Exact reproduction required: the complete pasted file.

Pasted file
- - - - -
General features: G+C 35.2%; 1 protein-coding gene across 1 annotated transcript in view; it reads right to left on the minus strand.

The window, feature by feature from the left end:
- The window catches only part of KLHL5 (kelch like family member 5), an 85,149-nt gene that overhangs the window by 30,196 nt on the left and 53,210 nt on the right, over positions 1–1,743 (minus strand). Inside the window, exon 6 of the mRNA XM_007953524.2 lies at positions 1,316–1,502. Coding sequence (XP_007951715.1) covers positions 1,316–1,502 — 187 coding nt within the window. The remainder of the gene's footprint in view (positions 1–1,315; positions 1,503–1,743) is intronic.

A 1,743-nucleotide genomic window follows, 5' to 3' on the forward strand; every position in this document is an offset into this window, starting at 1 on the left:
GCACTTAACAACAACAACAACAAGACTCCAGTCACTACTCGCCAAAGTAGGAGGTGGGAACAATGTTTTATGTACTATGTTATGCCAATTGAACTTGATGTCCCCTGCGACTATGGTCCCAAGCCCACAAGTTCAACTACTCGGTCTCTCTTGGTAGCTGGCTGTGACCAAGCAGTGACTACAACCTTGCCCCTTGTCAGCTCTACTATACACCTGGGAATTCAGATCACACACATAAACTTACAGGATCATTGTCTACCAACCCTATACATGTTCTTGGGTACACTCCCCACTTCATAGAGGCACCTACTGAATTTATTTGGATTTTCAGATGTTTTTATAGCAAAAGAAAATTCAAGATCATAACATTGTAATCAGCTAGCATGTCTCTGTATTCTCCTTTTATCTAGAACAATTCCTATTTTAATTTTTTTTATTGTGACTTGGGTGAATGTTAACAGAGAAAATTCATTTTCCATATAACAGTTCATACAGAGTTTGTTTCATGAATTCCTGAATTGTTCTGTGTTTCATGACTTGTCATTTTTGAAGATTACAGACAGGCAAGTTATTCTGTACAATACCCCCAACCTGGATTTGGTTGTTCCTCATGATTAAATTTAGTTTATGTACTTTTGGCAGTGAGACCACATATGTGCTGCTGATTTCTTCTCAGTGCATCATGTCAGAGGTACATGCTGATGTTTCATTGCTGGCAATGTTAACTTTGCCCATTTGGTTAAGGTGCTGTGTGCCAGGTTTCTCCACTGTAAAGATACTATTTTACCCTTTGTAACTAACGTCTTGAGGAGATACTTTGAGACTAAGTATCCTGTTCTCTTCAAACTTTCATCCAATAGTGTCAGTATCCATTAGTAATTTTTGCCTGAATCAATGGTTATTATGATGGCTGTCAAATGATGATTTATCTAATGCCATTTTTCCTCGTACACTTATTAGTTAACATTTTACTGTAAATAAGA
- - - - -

General features: G+C 35.2%; 1 protein-coding gene across 1 annotated transcript in view; it reads right to left on the minus strand.

The window, feature by feature from the left end:
- The window catches only part of KLHL5 (kelch like family member 5), an 85,149-nt gene that overhangs the window by 30,196 nt on the left and 53,210 nt on the right, over positions 1–1,743 (minus strand). Inside the window, exon 6 of the mRNA XM_007953524.2 lies at positions 1,316–1,502. Coding sequence (XP_007951715.1) covers positions 1,316–1,502 — 187 coding nt within the window. The remainder of the gene's footprint in view (positions 1–1,315; positions 1,503–1,743) is intronic.

A 1,743-nucleotide genomic window follows, 5' to 3' on the forward strand; every position in this document is an offset into this window, starting at 1 on the left:
GCACTTAACAACAACAACAACAAGACTCCAGTCACTACTCGCCAAAGTAGGAGGTGGGAACAATGTTTTATGTACTATGTTATGCCAATTGAACTTGATGTCCCCTGCGACTATGGTCCCAAGCCCACAAGTTCAACTACTCGGTCTCTCTTGGTAGCTGGCTGTGACCAAGCAGTGACTACAACCTTGCCCCTTGTCAGCTCTACTATACACCTGGGAATTCAGATCACACACATAAACTTACAGGATCATTGTCTACCAACCCTATACATGTTCTTGGGTACACTCCCCACTTCATAGAGGCACCTACTGAATTTATTTGGATTTTCAGATGTTTTTATAGCAAAAGAAAATTCAAGATCATAACATTGTAATCAGCTAGCATGTCTCTGTATTCTCCTTTTATCTAGAACAATTCCTATTTTAATTTTTTTTATTGTGACTTGGGTGAATGTTAACAGAGAAAATTCATTTTCCATATAACAGTTCATACAGAGTTTGTTTCATGAATTCCTGAATTGTTCTGTGTTTCATGACTTGTCATTTTTGAAGATTACAGACAGGCAAGTTATTCTGTACAATACCCCCAACCTGGATTTGGTTGTTCCTCATGATTAAATTTAGTTTATGTACTTTTGGCAGTGAGACCACATATGTGCTGCTGATTTCTTCTCAGTGCATCATGTCAGAGGTACATGCTGATGTTTCATTGCTGGCAATGTTAACTTTGCCCATTTGGTTAAGGTGCTGTGTGCCAGGTTTCTCCACTGTAAAGATACTATTTTACCCTTTGTAACTAACGTCTTGAGGAGATACTTTGAGACTAAGTATCCTGTTCTCTTCAAACTTTCATCCAATAGTGTCAGTATCCATTAGTAATTTTTGCCTGAATCAATGGTTATTATGATGGCTGTCAAATGATGATTTATCTAATGCCATTTTTCCTCGTACACTTATTAGTTAACATTTTACTGTAAATAAGA